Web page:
But I get enough positivity from the letters and the e-mail and the phone calls and the people who stop me on the street and at business meetings saying, “Your plan is the greatest! Let me tell you my story,” that I share with everybody who works here, that I don’t have any trouble getting out of bed in the morning. There are a lot of people who depend on us and I think we deliver on that, day in and day out. …I feel okay about our place.

JB: How has this job changed the way you come at healthcare politically?

CB: …I didn’t really appreciate how incredibly powerful the influence of Medicare is on the basic day-to-day operations of what most people think of as traditional healthcare until I came here and started to see how it played out. It was amazing to me. …So that would be number one—how incredibly important Medicare is to the whole ship in ways I never understood. I’m not even sure if Washington understands how influential Medicare is on everything else.

The second thing would be a much better understanding of the difference between managing a public program, where you have beneficiaries for whom you’re the sole solution available, and being in a competitive market. …If we don’t prove our worth to [our customers and members] every single day, they may not come back. Which creates a sense of urgency around what you’re up to and how you make decisions that’s just different.

In the public sector, you’re in the news every day. Everything you’re doing is open-book. And you just get used to the fact that the media’s gonna write about what you’re doing. It just is, okay? But when you’re in the private sector, if you show up in the media, it’s usually bad news. And it’s usually worrisome for your customers, and troubling for your employees, and disruptive in a way that when you’re in the public sector, it’s just part of the game. That was really interesting for me. I was completely desensitized to the notion that every day was potentially a front-page story. It actually made me less inclined to get overly worked up when we were making a lot of bad news here in the late ’90s, when we were going through the turnaround and all the rest. But I did get a far deeper appreciation for how disruptive and troubling that was to customers and people around here.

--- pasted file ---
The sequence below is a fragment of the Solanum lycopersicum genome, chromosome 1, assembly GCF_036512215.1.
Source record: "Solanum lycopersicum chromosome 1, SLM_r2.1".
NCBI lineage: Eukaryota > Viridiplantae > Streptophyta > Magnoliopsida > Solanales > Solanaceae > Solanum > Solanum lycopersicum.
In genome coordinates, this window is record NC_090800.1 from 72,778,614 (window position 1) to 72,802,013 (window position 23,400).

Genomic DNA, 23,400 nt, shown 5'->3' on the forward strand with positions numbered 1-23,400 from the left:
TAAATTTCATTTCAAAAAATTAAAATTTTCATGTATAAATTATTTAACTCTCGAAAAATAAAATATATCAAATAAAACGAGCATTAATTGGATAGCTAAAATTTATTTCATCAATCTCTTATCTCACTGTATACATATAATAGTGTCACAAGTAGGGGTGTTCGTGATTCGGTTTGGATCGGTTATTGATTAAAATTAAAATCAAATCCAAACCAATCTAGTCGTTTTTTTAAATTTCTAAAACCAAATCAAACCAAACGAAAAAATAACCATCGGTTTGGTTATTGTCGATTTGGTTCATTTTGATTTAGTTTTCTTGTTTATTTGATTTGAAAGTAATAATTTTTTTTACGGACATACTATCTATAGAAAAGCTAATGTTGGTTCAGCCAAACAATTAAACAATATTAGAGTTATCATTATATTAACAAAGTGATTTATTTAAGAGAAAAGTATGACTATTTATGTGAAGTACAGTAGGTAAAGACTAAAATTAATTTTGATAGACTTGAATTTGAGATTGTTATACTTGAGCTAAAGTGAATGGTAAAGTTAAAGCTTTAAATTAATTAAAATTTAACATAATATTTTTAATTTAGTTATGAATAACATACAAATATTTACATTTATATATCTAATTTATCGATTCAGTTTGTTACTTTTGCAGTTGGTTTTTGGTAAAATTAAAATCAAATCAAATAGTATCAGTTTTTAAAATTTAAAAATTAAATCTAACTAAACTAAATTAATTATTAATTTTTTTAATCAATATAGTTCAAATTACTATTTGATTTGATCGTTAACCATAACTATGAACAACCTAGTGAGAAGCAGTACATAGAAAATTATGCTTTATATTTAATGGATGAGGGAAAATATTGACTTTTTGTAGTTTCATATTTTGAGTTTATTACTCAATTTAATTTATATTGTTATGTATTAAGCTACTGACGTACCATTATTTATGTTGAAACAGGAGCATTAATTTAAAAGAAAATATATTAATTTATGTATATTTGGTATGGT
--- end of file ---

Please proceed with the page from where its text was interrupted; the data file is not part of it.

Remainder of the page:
…That was one reason we started sending out e-mails, every Friday, to staff. Every Friday: “Here’s what’s going on, here’s what’s gonna happen next week, here’s what’s gonna happen the week after, here’s what we’re gonna do about this, that, and the other thing.” Part of my objective was to try and stay ahead of the news cycle, but part of it was also to give people something to say on the soccer field and in the grocery store to their spouse when they went home at night. And to keep people from being just constantly surprised by what was coming out in the news.

JB: Let’s go back to how the job has affected the way you look at it politically. The second part of your answer, you kind of get to that idea about the market keeping you honest. People have options.

People have options!

The first part—the market’s so rigged…

CB: “Rigged” would be your word and not mine.

Um, slanted? Influenced?

CB: Influenced! Definitely influenced.

JB: But it can’t adjust, because one dominant player is so influential.

I can say with virtual certainty, day in and day out, I know more what’s on the minds of my members at Harvard Pilgrim, and our customers, than Medicare has a chance of knowing. We collect daily data on who’s calling us, what they’re calling us about, with an account on the member’s side. We know what issues are hot, why they’re hot, when they’re hot, and we’re there to deal with them. We spent a lot of time talking to our members on the account design, the plan design on our products and messaging and all the rest. It may not always look like it, but they have a tremendous amount of input into what we say and how we say what we say. Obviously the one thing that Medicare has that we don’t is just unbelievable scale and the power of the federal government.